Jets Dylan Donahue Is A Story Of Redemption

Not too long ago, Dylan Donahue was at a life crossroad. Struggling with trying to find a common ground between his academics and social life, Donahue left Montana Western University and began working for his father Mitch’s roofing company.

Still, Donahue remained determined to pursue his dream. He joined the football team at Palomar Junior college in San Diego, and then transferred to West Georgia where his crossroad became an eventual smooth highway to the NFL.

This Sunday, Donahue will take the field in Buffalo as a backup linebacker/pass rusher for the Jets. However, a strong sense of confidence and determination kept his fire fueled throughout his journey.

“I knew after my last two years in college that I could get here,” said Donahue, the Jets’ fifth-round pick who was drafted as a linebacker/passrusher after being named the 2016 Gulf Coast South Player-of-the-Year with 67 tackles and 13.5 sacks mainly as a defensive end. “I feel like if I played at a D-I school, I would have been in the first, second round. I have no doubt in my mind actually about that.”

Donahue quickly made his presence felt in Jets’ camp with a reckless abandoned style-of-play on the defensive side of the ball as well as on special teams. He missed the opening preseason game with a shoulder injury, but he increased his playtime over the next three games, making a start with other starters in the finale. Donahue finished the preseason with four tackles and a half sack.

The 6-3, 248-pounder – whose father played four seasons in the NFL –also forged a special bond with Jets’ linebacker coach Kevin Greene. The elder Donahue played against Greene during his career from 1991-94.

“He’s a wild man,” said Kevin Greene, whose own brand of intensity propelled a Hall of Fame career that saw him record 114 sacks. “I don’t have a problem putting Dylan in there and letting him get out there and swim a little bit. He’s a rookie. … I know we’re going to have growing pains with young kids. I know that. Coach (Todd Bowles) knows that. But nevertheless we’ve got to get him in there and baptism kind of by fire.

“He had a hunter’s heart and you have to hunt the quarterback.”

Greene worked with Donahue to improve his pass-rushing style from elementary to advance.

“You have to think of the school he came from, a D-II in West Georgia doing one thing the whole time, which is hand in the dirt,” Greene said of Donahue. “Now he’s in a two-point staggered stance and his eyes have to look at all five eligible [receivers] and understand where they’re aligning and how that equates to his job and anticipate motions and shifts and how his job will change. So he really has done remarkably well as far as transitions from just a down in the dirt kind of guy to a two-point stand-up stance outside backer. So he’s really come a long way.”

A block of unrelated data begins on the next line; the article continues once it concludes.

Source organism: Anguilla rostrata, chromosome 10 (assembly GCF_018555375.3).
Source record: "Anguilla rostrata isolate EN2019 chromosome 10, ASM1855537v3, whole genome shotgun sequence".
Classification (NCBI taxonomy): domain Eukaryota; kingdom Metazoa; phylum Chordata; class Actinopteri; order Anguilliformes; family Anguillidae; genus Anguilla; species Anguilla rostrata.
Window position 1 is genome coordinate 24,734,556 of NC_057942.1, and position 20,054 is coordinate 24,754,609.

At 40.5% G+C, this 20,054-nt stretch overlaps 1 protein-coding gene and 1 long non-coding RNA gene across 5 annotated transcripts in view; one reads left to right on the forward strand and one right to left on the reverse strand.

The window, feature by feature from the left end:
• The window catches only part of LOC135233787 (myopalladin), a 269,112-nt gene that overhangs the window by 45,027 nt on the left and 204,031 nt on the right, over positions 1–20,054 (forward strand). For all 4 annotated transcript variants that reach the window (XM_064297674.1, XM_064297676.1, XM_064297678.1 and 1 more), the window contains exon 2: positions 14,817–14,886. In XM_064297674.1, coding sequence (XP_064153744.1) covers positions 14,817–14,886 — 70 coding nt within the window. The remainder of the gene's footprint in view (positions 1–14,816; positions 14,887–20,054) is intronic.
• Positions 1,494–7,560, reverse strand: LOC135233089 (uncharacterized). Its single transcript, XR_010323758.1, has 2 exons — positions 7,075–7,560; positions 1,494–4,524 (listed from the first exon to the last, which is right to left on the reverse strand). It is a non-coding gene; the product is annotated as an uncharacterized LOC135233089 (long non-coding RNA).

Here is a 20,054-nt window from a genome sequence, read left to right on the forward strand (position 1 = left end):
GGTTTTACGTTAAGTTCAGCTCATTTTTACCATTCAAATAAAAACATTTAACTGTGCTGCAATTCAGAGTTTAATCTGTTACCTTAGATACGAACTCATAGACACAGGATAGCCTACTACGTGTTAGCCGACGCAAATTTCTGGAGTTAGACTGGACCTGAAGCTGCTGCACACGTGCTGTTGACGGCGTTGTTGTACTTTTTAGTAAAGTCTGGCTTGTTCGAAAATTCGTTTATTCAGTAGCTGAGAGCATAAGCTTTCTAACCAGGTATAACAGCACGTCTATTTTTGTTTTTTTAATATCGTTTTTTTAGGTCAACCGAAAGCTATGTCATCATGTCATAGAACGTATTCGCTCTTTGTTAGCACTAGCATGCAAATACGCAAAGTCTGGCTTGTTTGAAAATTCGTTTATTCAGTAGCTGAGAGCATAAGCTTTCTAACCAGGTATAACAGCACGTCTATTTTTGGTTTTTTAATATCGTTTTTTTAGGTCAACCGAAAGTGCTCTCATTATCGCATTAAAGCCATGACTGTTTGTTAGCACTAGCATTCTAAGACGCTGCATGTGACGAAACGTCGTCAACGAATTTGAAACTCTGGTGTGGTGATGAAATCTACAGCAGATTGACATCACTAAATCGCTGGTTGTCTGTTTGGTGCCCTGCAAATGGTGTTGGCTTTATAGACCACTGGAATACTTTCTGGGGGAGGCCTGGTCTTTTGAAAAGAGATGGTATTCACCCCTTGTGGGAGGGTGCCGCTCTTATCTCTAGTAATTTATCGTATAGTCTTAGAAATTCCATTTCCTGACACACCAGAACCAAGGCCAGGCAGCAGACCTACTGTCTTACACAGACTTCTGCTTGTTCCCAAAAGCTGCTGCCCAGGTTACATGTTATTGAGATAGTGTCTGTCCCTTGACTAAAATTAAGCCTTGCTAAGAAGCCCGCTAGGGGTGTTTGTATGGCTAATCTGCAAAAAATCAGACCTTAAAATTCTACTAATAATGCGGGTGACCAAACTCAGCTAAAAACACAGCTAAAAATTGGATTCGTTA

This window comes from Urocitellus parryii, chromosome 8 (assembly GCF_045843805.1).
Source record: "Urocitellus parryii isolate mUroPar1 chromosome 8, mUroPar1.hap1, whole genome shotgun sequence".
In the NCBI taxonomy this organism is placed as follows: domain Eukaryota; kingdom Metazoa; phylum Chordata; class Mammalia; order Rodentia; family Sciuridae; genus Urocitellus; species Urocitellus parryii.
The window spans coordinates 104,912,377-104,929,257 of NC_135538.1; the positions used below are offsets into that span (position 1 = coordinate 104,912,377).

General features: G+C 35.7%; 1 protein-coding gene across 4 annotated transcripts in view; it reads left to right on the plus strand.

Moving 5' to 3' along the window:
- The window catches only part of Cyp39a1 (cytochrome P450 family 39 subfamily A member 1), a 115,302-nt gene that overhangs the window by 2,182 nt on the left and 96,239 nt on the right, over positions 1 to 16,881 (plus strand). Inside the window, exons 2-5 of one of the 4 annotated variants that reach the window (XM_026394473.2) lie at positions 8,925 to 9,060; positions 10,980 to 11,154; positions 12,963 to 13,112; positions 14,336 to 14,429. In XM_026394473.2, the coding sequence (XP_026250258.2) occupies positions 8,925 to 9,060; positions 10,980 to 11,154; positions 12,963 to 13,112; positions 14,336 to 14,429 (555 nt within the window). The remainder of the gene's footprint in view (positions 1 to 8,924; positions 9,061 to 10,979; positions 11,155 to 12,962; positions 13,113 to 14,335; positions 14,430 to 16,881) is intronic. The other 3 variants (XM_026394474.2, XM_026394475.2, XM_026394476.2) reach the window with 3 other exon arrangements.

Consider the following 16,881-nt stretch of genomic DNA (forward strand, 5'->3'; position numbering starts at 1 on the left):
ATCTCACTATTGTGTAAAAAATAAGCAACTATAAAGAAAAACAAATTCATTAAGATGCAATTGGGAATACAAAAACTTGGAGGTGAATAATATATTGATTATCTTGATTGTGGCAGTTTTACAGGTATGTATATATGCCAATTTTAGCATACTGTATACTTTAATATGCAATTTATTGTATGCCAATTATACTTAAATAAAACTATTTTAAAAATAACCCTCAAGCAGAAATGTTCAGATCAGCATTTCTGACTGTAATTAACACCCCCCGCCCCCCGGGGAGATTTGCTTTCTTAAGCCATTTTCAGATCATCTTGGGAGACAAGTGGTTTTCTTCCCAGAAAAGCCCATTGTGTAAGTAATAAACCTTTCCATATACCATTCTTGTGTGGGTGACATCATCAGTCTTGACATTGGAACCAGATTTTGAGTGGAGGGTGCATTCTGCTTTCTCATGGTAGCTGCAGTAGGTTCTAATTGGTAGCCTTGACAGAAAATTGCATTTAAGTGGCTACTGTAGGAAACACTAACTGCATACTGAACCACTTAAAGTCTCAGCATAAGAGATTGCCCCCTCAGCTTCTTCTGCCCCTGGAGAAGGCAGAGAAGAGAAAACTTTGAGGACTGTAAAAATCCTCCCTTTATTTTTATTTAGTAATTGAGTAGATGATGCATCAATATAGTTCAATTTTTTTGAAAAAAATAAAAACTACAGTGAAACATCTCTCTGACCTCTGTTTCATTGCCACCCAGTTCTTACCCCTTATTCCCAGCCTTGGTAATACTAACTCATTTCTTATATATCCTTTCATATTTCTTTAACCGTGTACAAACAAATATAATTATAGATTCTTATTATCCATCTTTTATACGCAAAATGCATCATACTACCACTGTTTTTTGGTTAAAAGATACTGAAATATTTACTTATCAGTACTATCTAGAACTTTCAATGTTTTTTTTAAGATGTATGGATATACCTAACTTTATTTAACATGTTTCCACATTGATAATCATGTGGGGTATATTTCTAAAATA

Donahue certainly has been appreciative of the connection with Greene.

“He knows the position better than anyone I have ever spoken to,” said Donahue. “He makes it simple and makes sense of everything. He has been the perfect coach for me.’

“The two-point stance has helped me disguise things better. I wasn’t used to it, but I adapted pretty quickly. Now, I know I can play both sides and be effective. I normally put one hand down and went from there.

“It has really been a cool experience. I felt more settled after the second game. I never got into pass coverage that much before, and I had to pass coverage before and I had to recognize it better. I figured out my role on the team.”

Donahue learned how to adjust his drive and intensity as well as adapting to special teams.

“In camp, I had to learn how to even everything out,” he stated. “I had to be able to differentiate when to use my motor and take it easy.

“I learned that if I make a mistake and I’m going 100 miles per hour, I had to move on and not dwell on it. Camp was a business and I got a better feeling from it every week.

“I figure out that I just had to be myself.”

Donahue admits life around the greater New York City area can be challenging, but it is where he had achieved the ultimate goal in spite of some f life’s shortcomings.

“The route I had to take caused me to never give up,” he stressed. “I could have given up at any point, just like the rest of my friends and my teammates that gave up at some point along the road,” Donahue said. “I just decided to keep going. And I think that’s what I can bring to people on this team.

“I’m one of those guys that are never going to stop.”

About the Author

Jeff Moeller

Jeff Moeller has been covering the NFL, NBA, MLB, NHL and college football and basketball as well as high school sports on a national and local scene for the past 39 years. He has been a Jets and Giants beat reporter for the past 13 years.

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